Okay… I’ll admit it. I was actually a huge fan of the fusion food movement when it first emerged in the 1990s. But I think that’s also because my first experiences with fusion food — or East-West cuisine — were with chefs whose abilities to pair ingredients from the Orient and the Occident were actually (especially in retrospect) pretty exceptional. I’m talking about guys like Peter Gordon and Roy Yamaguchi. And while fusion became a bad word for a while, because of a whole slew of not-so-talented chefs who threw ingredients together without really understanding them, today, combining products and ingredients from around the world has become standard fare for many of our most celebrated chefs. But what’s important to understand is that way before someone decided to label East-West cuisine, it existed. One of my favourite early fusion dishes, and admittedly one of the oddest, is taco rice.
Taco Rice was born in Okinawa. It’s one of the few positive results of the American military presence on this Japanese island. Depending on who you believe, this dish was either created in the 1980s or 1960s. Advocates of the former theory even suggest that taco rice was created by the chef of a restaurant called Parlor Senni, in Kin, Okinawa. That the restaurant is situated close to the entrance of Camp Hansen, a US Marin Corps base, lends credibility to this hypothesis.
Either way, taco rice is as delicious as it is bizarre. It is essentially a tex-mex dish, tweaked to make it a tad Japanese, served over Japanese rice. The dish was allegedly created by a local Okinawan chef to appeal specifically to the taste buds of the American soldiers stationed on their island. The main components are Japanese rice, sautéed ground beef, lettuce, tomatoes, cheese, and either sour cream or yogurt.
S is as much a fan of this dish as I am. We both love the combination of flavours and the delicate contrast of the hot rice and beef with the cold sour cream and lettuce. We like that we can cook the beef ahead of time, reheating it only when we want to assemble the dish. Given that all you have to do to the other ingredients are either chop them up or take them out of a bag/container, this is actually a fantastically quick dish to put together and serve. In the recipe below, you’ll notice that I suggest using a packet of pre-mixed, pre-shredded cheeses. If you were so inclined, you could shred the cheeses yourself. But S and I are usually making this at the end of a long day, and we’re pretty happy so far with the quality of the packet cheese we use, so in order to cut down on time, we use the pre-mixed stuff. The same goes for salsa. You could make your own, but we’ve found a brand we like and are happy to use it. We also appreciate that this is essentially a one dish meal, perfect for taking to a couch and chilling out with in front of the television — again, a luxury after a long day of work and chasing one’s baby around.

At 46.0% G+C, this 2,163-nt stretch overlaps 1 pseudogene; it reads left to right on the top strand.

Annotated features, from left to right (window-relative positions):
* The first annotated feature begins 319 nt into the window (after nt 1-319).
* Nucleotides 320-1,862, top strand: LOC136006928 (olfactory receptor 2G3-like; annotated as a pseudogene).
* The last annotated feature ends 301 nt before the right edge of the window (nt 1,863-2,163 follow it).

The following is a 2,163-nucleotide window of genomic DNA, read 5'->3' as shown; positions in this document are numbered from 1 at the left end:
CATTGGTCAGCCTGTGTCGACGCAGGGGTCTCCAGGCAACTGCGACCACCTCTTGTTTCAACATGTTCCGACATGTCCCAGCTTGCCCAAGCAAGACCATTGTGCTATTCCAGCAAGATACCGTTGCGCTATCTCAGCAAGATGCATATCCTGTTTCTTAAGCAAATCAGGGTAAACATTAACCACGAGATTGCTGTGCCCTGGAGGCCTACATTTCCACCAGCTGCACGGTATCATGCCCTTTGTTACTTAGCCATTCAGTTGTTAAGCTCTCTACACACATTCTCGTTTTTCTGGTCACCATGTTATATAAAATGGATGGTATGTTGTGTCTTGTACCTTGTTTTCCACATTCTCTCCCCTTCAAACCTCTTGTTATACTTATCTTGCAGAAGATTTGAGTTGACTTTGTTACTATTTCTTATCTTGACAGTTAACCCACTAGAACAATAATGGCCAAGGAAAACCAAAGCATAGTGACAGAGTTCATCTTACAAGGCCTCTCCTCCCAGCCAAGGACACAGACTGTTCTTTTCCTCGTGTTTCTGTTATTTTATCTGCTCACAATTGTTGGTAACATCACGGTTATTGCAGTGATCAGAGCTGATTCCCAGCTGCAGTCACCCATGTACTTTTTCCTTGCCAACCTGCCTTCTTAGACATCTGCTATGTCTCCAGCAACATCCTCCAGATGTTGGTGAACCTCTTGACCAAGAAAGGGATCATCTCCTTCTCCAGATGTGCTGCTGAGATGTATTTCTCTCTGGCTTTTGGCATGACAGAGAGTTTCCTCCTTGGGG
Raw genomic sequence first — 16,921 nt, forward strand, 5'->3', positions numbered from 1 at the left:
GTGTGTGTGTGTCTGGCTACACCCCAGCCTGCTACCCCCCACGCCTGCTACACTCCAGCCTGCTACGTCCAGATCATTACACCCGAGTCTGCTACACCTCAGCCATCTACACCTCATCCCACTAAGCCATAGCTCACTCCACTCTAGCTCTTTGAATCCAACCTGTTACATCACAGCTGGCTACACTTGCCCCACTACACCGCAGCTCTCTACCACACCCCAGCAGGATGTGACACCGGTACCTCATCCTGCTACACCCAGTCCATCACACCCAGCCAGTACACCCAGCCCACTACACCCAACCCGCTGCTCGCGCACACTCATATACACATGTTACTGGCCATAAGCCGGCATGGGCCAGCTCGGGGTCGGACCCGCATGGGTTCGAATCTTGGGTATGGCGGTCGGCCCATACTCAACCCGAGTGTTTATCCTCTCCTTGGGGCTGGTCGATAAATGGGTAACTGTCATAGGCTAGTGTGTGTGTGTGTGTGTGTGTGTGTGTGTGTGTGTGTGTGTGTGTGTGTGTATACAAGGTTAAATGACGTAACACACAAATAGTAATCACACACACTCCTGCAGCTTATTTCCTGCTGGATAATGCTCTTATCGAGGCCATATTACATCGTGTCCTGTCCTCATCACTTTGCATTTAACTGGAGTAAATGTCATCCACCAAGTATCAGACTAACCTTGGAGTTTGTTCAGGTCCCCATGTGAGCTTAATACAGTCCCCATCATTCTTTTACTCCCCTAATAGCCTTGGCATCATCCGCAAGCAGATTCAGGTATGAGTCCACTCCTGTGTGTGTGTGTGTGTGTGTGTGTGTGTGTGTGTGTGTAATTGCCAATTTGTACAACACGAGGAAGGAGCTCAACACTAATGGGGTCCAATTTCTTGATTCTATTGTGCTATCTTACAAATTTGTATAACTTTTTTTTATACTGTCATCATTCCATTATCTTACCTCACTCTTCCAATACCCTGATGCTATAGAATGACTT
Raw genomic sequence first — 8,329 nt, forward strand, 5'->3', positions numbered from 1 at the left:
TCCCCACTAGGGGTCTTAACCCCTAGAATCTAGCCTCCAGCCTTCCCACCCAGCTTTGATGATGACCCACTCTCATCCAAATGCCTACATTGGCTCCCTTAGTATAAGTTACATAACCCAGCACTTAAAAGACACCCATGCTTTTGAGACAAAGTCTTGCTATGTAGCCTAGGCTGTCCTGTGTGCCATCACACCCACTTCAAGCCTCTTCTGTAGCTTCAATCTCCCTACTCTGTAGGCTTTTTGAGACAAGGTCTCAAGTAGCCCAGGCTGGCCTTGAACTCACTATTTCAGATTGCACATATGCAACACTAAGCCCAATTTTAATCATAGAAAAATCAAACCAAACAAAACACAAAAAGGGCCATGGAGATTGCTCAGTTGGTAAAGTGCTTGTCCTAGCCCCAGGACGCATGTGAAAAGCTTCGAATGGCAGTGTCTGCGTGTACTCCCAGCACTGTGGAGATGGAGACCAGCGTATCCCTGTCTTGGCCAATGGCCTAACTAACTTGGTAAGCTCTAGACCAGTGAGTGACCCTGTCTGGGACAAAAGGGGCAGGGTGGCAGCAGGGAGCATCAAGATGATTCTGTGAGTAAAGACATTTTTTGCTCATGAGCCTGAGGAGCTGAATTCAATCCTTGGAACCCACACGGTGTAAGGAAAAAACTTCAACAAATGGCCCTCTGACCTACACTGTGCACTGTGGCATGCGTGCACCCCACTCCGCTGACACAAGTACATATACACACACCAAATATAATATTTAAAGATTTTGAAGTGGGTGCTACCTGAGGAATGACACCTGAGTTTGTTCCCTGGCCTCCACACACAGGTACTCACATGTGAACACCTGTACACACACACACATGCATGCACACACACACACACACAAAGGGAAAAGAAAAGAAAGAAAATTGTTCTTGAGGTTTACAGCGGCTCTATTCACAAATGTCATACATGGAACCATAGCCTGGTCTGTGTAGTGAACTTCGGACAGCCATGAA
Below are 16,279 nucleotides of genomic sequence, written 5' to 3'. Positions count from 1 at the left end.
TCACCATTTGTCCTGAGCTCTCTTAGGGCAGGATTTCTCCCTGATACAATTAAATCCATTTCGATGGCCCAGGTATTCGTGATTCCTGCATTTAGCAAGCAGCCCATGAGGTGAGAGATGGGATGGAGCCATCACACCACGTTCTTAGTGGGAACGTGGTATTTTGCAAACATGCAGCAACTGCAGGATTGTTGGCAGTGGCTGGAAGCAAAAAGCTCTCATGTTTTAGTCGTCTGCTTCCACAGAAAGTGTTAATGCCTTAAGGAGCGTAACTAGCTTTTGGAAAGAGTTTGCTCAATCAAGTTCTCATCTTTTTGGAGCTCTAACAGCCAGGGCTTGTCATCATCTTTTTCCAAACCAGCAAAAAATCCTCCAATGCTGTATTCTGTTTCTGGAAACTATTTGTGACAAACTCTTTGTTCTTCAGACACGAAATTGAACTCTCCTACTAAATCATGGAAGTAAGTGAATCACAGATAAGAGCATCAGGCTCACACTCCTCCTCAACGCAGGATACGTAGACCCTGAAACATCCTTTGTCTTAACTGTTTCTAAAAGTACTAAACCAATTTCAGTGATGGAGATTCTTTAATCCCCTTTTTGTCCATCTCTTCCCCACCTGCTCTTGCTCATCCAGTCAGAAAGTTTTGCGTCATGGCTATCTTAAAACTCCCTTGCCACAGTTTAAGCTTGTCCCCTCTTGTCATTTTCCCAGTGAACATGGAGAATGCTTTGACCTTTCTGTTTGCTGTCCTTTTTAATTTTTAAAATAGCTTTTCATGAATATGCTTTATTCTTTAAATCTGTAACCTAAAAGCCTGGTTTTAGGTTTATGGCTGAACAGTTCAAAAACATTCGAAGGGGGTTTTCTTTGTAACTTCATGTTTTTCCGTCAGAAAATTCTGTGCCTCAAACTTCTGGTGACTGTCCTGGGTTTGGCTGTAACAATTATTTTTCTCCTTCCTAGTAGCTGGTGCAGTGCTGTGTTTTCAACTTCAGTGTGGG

If you’ve never had taco rice, please try this. You’re totally in for a treat. If you’ve had it before, then I am sure, like me, you’re already a fan. Hopefully, you’ll find my version as good as, if not better, than the versions you’ve had before.
Okinawan Taco Rice
2 cups of Japanese brown rice (use white if you prefer)
500g minced beef
4 small shallots, minced
4 cloves of garlic, minced
¼ teaspoon ground cloves
½ teaspoon ground cinnamon
¼ teaspoon ground cumin
½ teaspoon cayenne pepper
2 tablespoons mirin
2 tablespoons cooking sake
4 tablespoons chicken or beef stock
2 tablespoons tomato paste
1 teaspoon Sriracha
1 head of iceberg lettuce, washed and chiffonaded
8 cherry tomatoes, quartered
1 bag of Mexican cheese mix (I like the Sargento blend of Monterey Jack, Cheddar, Queso Quesadilla and Asadero)
1 bottle of salsa
Small tub of sour cream
Cook your rice and keep it warm.
In a large sauté pan, heat up 2 tablespoons of salad oil over medium-high heat. In a small bowl, mix the shallots, garlic, cloves, cinnamon, cumin, and cayenne pepper together. Cook this shallot-garlic-spice mixture in the hot oil, stirring frequently, for 2-3 minutes, or until the onions just start to soften. Add the beef and cook for 3-4 minutes, breaking the beef up and stirring it frequently. Turn the heat to high and pour in the mirin and sake. When most of the alcohol is cooked off, add in the tomato paste, Sriracha and stock. Lower the heat to medium-high again and cook, stirring, for 2-3 minutes or until most of the liquid has evaporated. Add salt to taste. Turn off the heat and set aside.
Plate the rice into 4 large bowls. Divide the beef over the rice. Place 8 small wedges of tomato in each bowl, over the beef. Then place a nice heaping handful of lettuce over this. Over this, sprinkle a generous handful of cheese. Next, squeeze out around 3-4 tablespoons of salsa over the cheese. Then dollop 2-3 tablespoons of sour cream over everything.
When served the taco rice, mix everything up before eating.